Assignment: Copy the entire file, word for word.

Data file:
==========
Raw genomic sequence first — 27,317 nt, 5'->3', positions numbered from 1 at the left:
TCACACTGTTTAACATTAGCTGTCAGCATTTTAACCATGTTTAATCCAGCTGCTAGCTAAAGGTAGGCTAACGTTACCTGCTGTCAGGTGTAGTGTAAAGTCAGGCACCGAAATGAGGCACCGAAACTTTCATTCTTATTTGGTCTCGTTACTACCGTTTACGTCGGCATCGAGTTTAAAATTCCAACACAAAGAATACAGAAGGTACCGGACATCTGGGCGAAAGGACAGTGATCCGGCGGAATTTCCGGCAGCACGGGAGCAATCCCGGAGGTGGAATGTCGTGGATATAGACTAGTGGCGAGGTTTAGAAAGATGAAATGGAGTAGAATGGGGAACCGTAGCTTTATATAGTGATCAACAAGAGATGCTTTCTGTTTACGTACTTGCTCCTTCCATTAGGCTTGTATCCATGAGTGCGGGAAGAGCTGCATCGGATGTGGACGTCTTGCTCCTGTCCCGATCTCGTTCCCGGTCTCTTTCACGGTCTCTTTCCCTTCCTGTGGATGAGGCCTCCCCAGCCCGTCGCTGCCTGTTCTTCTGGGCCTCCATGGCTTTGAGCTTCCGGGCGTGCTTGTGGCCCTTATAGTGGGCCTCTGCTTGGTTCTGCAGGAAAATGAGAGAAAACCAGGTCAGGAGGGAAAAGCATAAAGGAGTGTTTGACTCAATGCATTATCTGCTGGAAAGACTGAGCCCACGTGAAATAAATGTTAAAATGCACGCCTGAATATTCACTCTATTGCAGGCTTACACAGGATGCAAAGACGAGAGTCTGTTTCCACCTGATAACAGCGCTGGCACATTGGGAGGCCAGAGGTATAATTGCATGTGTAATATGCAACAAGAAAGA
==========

Raw genomic sequence first — 27,317 nt, 5'->3', positions numbered from 1 at the left:
TCACACTGTTTAACATTAGCTGTCAGCATTTTAACCATGTTTAATCCAGCTGCTAGCTAAAGGTAGGCTAACGTTACCTGCTGTCAGGTGTAGTGTAAAGTCAGGCACCGAAATGAGGCACCGAAACTTTCATTCTTATTTGGTCTCGTTACTACCGTTTACGTCGGCATCGAGTTTAAAATTCCAACACAAAGAATACAGAAGGTACCGGACATCTGGGCGAAAGGACAGTGATCCGGCGGAATTTCCGGCAGCACGGGAGCAATCCCGGAGGTGGAATGTCGTGGATATAGACTAGTGGCGAGGTTTAGAAAGATGAAATGGAGTAGAATGGGGAACCGTAGCTTTATATAGTGATCAACAAGAGATGCTTTCTGTTTACGTACTTGCTCCTTCCATTAGGCTTGTATCCATGAGTGCGGGAAGAGCTGCATCGGATGTGGACGTCTTGCTCCTGTCCCGATCTCGTTCCCGGTCTCTTTCACGGTCTCTTTCCCTTCCTGTGGATGAGGCCTCCCCAGCCCGTCGCTGCCTGTTCTTCTGGGCCTCCATGGCTTTGAGCTTCCGGGCGTGCTTGTGGCCCTTATAGTGGGCCTCTGCTTGGTTCTGCAGGAAAATGAGAGAAAACCAGGTCAGGAGGGAAAAGCATAAAGGAGTGTTTGACTCAATGCATTATCTGCTGGAAAGACTGAGCCCACGTGAAATAAATGTTAAAATGCACGCCTGAATATTCACTCTATTGCAGGCTTACACAGGATGCAAAGACGAGAGTCTGTTTCCACCTGATAACAGCGCTGGCACATTGGGAGGCCAGAGGTATAATTGCATGTGTAATATGCAACAAGAAAGA